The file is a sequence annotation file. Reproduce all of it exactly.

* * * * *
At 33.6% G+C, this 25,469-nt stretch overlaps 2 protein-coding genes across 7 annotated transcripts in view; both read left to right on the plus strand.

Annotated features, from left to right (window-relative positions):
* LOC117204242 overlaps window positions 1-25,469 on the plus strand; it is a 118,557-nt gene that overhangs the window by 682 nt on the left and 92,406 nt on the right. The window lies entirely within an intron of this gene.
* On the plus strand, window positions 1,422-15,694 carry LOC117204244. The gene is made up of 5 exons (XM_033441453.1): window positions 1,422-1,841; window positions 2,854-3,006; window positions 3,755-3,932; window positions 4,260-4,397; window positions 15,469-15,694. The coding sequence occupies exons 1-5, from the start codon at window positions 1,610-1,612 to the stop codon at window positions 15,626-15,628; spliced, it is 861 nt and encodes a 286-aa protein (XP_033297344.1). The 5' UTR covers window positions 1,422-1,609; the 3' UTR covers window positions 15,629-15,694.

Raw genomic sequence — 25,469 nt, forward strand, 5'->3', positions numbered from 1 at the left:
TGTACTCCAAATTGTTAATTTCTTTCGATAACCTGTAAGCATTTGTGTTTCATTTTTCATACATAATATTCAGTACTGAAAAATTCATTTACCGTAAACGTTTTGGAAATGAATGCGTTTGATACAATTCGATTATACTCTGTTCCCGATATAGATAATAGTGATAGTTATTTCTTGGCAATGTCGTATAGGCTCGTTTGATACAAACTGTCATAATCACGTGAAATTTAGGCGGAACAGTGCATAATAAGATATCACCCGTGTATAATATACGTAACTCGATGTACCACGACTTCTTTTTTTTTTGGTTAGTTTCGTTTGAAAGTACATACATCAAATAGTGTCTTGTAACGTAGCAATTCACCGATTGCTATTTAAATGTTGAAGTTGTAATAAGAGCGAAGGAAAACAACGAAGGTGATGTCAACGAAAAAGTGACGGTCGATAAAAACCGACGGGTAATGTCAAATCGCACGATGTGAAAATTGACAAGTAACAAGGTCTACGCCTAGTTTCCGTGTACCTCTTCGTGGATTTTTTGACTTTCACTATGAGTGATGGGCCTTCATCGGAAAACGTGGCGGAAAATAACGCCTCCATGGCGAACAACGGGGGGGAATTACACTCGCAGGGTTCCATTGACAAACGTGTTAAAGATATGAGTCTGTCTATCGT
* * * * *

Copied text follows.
At 33.6% G+C, this 25,469-nt stretch overlaps 2 protein-coding genes across 7 annotated transcripts in view; both read left to right on the plus strand.

Annotated features, from left to right (window-relative positions):
* LOC117204242 overlaps window positions 1-25,469 on the plus strand; it is a 118,557-nt gene that overhangs the window by 682 nt on the left and 92,406 nt on the right. The window lies entirely within an intron of this gene.
* On the plus strand, window positions 1,422-15,694 carry LOC117204244. The gene is made up of 5 exons (XM_033441453.1): window positions 1,422-1,841; window positions 2,854-3,006; window positions 3,755-3,932; window positions 4,260-4,397; window positions 15,469-15,694. The coding sequence occupies exons 1-5, from the start codon at window positions 1,610-1,612 to the stop codon at window positions 15,626-15,628; spliced, it is 861 nt and encodes a 286-aa protein (XP_033297344.1). The 5' UTR covers window positions 1,422-1,609; the 3' UTR covers window positions 15,629-15,694.

Raw genomic sequence — 25,469 nt, forward strand, 5'->3', positions numbered from 1 at the left:
TGTACTCCAAATTGTTAATTTCTTTCGATAACCTGTAAGCATTTGTGTTTCATTTTTCATACATAATATTCAGTACTGAAAAATTCATTTACCGTAAACGTTTTGGAAATGAATGCGTTTGATACAATTCGATTATACTCTGTTCCCGATATAGATAATAGTGATAGTTATTTCTTGGCAATGTCGTATAGGCTCGTTTGATACAAACTGTCATAATCACGTGAAATTTAGGCGGAACAGTGCATAATAAGATATCACCCGTGTATAATATACGTAACTCGATGTACCACGACTTCTTTTTTTTTTGGTTAGTTTCGTTTGAAAGTACATACATCAAATAGTGTCTTGTAACGTAGCAATTCACCGATTGCTATTTAAATGTTGAAGTTGTAATAAGAGCGAAGGAAAACAACGAAGGTGATGTCAACGAAAAAGTGACGGTCGATAAAAACCGACGGGTAATGTCAAATCGCACGATGTGAAAATTGACAAGTAACAAGGTCTACGCCTAGTTTCCGTGTACCTCTTCGTGGATTTTTTGACTTTCACTATGAGTGATGGGCCTTCATCGGAAAACGTGGCGGAAAATAACGCCTCCATGGCGAACAACGGGGGGGAATTACACTCGCAGGGTTCCATTGACAAACGTGTTAAAGATATGAGTCTGTCTATCGT